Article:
This article was originally published at Comics Bulletin on March 31, 2016.
Every two weeks in a new installment of “Leading Questions”, the young, lantern jawed Mark Stack will ask Comics Bulletin’s very own Chase Magnett a question he must answer. However, Mark doesn’t plan on taking it easy on Chase. He’ll be setting him up with questions that are anything but fair and balanced to see how this once overconfident comics critic can make a cogent case for what another one obviously wants to hear.
So without any further ado…
Comic conventions: what are they for?
I’ll be honest with you, Mark. I’m starting this column far too late, on too little sleep, and with more than a few drinks in me. Considering how I approach comic cons though, that’s probably the best way to respond to this question.
I’m not suggesting that comic cons ought to be sleepless, non-stop, alcohol-fueled weekends. That’s what works for me, but that’s a special concoction I have developed over the last several years of blending vacation, networking, and fandom into two, three, or four days of madness. It’s a lot of fun and it works for me.
However, when you show up at a comic con or speak to lots of different people who attend these events that can be almost as varied in style and approach as their many attendees, it becomes clear that there’s no singular purpose or uniting vision to the concept. You can look at extreme ends of the spectrum and compare an event like Small Press Expo (SPX) in Bethesda, Maryland to something like San Diego Comic-Con (SDCC) in… San Diego, California. Both of these shows feature comics, but their focus and mission varies wildly. Even within these specific shows, you’ll notice a contrast of goals and division of concept. SPX is a relatively small show with a relatively specific purpose, yet the inclusion of animation studios in recent years and diversity with the many smaller publishers and independent artists being featured makes it impossible to create a clear mission statement for even this specific place. You can make a broad statement about it being primarily about comics and focused on “small” publications, but even that sort of sweeping appeal could be debated. Good luck trying to pin anything like a definition on SDCC.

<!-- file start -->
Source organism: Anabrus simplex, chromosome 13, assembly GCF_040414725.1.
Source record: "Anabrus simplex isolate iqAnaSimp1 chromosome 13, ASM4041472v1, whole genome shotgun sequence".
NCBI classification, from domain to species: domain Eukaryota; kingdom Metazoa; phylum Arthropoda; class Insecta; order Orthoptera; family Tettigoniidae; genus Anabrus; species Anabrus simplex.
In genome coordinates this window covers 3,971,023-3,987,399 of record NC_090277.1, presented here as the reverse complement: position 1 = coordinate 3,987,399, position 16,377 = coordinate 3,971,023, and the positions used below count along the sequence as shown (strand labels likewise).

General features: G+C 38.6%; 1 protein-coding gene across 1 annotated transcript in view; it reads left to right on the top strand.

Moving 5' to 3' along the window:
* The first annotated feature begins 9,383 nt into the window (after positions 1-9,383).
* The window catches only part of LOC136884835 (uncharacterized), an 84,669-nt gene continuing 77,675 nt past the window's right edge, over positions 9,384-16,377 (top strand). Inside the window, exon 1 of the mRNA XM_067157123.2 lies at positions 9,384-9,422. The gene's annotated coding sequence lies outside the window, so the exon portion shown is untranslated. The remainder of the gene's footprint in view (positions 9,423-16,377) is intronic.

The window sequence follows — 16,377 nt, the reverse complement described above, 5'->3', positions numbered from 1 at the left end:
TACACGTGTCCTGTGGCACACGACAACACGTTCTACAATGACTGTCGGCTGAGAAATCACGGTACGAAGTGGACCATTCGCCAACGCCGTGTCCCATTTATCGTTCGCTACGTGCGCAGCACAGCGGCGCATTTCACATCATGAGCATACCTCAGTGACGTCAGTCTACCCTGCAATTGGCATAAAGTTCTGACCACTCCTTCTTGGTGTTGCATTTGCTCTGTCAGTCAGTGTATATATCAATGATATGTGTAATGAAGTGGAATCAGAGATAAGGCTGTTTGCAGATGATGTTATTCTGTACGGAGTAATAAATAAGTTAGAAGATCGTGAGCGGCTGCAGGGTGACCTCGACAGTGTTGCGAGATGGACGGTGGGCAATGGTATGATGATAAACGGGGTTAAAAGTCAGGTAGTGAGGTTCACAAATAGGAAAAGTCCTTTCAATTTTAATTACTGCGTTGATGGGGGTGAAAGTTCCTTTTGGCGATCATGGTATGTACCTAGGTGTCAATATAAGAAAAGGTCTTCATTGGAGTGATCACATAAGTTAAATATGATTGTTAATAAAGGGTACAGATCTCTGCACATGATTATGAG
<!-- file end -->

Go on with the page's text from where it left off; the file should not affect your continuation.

That diversity of purpose applies to those who attend these shows as well. There are some (read: many) comics folks who absolutely loathe SDCC, but lots of them still attend. For some it is a chance to announce exciting projects, for others it’s a necessary networking adventures, and for more still it is simply something that ought to be done, like a pilgrimage to Mecca. As someone (sort of) in comics, all of these apply and it’s also a great opportunity to meet comics creators while many attendees are distracted by whatever Hollywood celebrities are appearing that weekend. The ability to walk up to Mike Mignola and chat for 20 minutes is surreal and is only going to be possible at this very bizarre, overgrown expo.
From there you can leap to all of the many, many other interested people who enjoy attending comic cons: Collectors, cosplayers, longtime readers, curious new fans, educators, students, business owners, etc. The list goes on and on. You can pick two random attendees of any comic con out of the crowd, ask them why they came, and expect two divergent answers. The only thing that connects all of these attendees is that their reasons for attending are equally valid.
The important thing to focus on when looking at the recent explosion of comic cons (both in attendance and number of sites) isn’t a specific reason why they exist. Trying to state that these events should cater primarily to a specific type of fan or that cosplay has somehow damaged the status of these events is ludicrous. Everyone gets something specific from comic cons, everyone has their own why for attending, but the con itself doesn’t need to give them that answer because they already have it.